The financial crisis that has engulfed our nation is now permeating the global economy. Respected economists have called this the greatest threat to our financial system since The Great Depression. The Fed and the U.S. Treasury are taking unprecedented steps to open up the credit markets. Just this morning, Eropean leaders announced they were infusing billions of their currencies to stabilize their banks.
It is a time of fear, anger, uncertainty and confusion. Blame is being passed around like so many Starbucks lattes. No one is willing to predict what the short or long term consequences may be. We are entering a period of grave uncertainty — the Cave of the Great Unknown.
During The Great Depression, FDR attempted to calm the nation by telling our people “The only thing we have to fear is fear itself.” While suffering greatly, the nation took solace from his words.
There is a wonderful story taken from Tibetan Buddhism. According to tradition, each monk was required to pass a test — find his way out of a locked cave. The Master gave the monk two pieces of advice. “When you enter the cave, the doorway will lock behind you and you will be besieged by all of the terrors and demons you fear most. They will engulf you and threaten to take your very soul. My first piece of advice is to remind you that the demons are not real. The second is to keep your feet moving at all times.”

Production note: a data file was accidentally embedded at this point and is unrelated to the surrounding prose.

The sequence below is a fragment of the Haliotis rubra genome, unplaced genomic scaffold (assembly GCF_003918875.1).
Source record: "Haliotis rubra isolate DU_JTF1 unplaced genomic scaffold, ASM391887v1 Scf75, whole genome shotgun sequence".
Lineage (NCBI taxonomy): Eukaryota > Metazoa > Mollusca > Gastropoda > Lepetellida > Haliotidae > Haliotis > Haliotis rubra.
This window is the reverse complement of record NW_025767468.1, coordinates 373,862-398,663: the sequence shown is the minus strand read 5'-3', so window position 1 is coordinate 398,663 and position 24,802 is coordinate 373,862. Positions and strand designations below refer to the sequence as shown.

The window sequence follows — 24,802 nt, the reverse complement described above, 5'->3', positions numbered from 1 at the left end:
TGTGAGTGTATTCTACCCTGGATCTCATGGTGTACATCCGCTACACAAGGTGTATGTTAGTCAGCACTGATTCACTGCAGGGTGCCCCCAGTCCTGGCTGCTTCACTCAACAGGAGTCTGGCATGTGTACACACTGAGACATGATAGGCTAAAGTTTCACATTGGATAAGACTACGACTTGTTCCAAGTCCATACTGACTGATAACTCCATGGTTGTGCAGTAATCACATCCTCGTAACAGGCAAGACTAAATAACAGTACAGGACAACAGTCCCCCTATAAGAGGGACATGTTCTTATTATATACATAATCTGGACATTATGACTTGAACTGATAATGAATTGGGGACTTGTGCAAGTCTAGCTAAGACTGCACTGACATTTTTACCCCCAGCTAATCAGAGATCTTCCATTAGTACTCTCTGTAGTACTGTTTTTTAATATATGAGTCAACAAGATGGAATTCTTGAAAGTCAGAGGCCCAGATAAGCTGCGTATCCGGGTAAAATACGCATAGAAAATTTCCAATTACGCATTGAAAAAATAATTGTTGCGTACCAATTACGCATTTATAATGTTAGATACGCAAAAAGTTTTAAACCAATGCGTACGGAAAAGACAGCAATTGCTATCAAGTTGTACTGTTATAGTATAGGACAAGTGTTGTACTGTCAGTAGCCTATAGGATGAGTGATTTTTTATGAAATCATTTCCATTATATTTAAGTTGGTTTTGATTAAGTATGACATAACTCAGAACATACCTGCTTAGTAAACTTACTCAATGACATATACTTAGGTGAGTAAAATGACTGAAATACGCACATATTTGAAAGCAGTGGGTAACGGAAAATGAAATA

The monk entered the pitch-black cave and heard the door slam down behind him. And sure enough, he was immediately accosted by everything he feared most. Giant rats slithered on the floor, birds of prey filled the air overhead, the cave was filled with cries of rage and screams of flesh being torn apart.
And the monk, terrified as he was, forgot the advice of his Master. He truly believed that what he was encountering was real. But through it all, he kept his feet moving and found his way out of the cave.
Make no mistake, we face critical challenges ahead, challenges that will test our nation and its leaders to the utmost. The worst thing we can do, however, is to allow ourselves to become paralyzed with fear. The best things we can do, are to pay deep attention to what is going on around us, solicit the best advice possible, cultivate our equanimity, and keep our feet moving forward.